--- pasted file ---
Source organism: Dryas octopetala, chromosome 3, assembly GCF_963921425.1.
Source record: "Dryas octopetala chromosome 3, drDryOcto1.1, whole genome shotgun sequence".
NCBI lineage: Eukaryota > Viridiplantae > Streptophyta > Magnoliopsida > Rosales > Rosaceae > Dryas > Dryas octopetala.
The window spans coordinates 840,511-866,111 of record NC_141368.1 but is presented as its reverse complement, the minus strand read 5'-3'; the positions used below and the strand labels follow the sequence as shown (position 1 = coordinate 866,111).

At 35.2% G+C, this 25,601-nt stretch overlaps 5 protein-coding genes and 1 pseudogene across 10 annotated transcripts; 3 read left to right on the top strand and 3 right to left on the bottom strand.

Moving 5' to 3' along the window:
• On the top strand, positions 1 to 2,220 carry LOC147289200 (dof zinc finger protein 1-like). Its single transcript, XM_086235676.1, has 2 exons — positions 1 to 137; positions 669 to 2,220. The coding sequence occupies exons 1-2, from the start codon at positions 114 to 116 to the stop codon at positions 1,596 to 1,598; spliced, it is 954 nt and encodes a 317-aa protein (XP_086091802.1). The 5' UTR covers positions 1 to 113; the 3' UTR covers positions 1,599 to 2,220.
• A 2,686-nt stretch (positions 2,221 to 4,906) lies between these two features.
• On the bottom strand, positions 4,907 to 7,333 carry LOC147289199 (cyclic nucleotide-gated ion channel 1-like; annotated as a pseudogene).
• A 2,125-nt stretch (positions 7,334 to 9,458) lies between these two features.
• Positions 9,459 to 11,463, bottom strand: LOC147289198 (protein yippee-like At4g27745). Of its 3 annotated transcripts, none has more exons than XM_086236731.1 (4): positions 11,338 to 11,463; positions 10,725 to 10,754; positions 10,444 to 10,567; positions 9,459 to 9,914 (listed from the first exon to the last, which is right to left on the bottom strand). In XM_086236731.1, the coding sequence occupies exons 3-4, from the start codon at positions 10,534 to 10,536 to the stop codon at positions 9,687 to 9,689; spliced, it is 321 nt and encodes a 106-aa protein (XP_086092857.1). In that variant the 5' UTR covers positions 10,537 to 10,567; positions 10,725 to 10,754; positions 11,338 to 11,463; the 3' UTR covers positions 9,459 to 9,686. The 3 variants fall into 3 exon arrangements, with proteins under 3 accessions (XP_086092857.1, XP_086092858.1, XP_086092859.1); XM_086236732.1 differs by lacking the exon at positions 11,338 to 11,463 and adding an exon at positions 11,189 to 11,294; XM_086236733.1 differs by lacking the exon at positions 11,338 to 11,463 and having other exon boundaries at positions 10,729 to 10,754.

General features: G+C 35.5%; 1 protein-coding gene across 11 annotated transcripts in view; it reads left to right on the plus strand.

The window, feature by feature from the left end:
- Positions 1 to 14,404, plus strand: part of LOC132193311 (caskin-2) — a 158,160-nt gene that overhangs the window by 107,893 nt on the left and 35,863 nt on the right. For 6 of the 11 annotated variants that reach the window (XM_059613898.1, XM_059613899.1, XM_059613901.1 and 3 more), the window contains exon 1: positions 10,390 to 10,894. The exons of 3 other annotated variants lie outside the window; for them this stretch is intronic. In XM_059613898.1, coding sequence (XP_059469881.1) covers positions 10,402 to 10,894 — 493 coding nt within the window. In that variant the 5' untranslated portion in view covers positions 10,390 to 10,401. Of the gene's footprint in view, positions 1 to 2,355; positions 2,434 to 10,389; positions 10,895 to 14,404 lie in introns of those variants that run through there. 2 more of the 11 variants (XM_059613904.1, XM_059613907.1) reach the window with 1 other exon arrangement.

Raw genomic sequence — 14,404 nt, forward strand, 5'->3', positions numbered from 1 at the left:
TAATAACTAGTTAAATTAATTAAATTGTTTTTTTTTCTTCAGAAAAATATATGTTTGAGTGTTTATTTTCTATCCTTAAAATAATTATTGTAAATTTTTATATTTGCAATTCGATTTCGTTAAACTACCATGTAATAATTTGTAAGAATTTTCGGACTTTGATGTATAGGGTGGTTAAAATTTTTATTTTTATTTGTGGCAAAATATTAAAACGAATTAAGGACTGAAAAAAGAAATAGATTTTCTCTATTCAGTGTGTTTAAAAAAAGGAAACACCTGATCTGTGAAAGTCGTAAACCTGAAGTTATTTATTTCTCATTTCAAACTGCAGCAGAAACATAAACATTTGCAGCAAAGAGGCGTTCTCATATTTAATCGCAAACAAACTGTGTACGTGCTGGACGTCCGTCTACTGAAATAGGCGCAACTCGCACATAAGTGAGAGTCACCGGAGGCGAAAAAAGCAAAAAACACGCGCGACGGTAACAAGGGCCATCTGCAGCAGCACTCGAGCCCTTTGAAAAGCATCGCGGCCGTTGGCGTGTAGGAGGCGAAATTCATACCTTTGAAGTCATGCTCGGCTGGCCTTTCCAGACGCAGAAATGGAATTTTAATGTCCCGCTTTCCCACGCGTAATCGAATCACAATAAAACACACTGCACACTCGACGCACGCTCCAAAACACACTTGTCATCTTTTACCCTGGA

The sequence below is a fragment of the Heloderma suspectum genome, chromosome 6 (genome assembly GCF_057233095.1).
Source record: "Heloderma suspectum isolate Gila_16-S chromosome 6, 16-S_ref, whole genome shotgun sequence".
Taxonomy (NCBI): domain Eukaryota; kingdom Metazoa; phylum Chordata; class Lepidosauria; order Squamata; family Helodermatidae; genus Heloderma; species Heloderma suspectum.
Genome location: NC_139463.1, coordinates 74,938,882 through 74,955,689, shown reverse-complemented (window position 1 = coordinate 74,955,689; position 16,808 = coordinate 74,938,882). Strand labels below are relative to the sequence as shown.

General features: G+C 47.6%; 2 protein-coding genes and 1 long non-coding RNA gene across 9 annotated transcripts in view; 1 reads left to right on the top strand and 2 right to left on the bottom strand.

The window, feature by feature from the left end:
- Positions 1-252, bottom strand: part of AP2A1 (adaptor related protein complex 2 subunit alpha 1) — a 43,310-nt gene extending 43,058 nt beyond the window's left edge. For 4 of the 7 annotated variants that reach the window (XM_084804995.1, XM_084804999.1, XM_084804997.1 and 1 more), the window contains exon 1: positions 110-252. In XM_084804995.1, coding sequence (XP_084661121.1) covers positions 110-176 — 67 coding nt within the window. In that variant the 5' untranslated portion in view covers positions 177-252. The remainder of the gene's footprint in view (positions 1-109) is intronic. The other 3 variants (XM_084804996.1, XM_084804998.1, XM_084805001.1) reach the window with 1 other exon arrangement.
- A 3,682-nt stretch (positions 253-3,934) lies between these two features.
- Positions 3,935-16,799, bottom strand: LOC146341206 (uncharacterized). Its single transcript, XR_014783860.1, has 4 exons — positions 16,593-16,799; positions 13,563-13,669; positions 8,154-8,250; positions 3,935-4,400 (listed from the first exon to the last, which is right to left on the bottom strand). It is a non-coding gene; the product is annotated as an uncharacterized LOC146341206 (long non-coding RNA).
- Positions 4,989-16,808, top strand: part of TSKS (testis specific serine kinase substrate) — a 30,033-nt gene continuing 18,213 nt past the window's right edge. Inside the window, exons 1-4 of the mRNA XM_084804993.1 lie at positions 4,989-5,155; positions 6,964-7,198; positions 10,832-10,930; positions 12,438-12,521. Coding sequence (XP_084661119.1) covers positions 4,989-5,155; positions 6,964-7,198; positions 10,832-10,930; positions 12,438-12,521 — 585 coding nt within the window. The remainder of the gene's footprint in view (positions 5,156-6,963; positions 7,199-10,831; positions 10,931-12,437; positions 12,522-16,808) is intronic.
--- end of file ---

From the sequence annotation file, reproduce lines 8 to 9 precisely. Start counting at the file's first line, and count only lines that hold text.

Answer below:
• A 2,686-nt stretch (positions 2,221 to 4,906) lies between these two features.
• On the bottom strand, positions 4,907 to 7,333 carry LOC147289199 (cyclic nucleotide-gated ion channel 1-like; annotated as a pseudogene).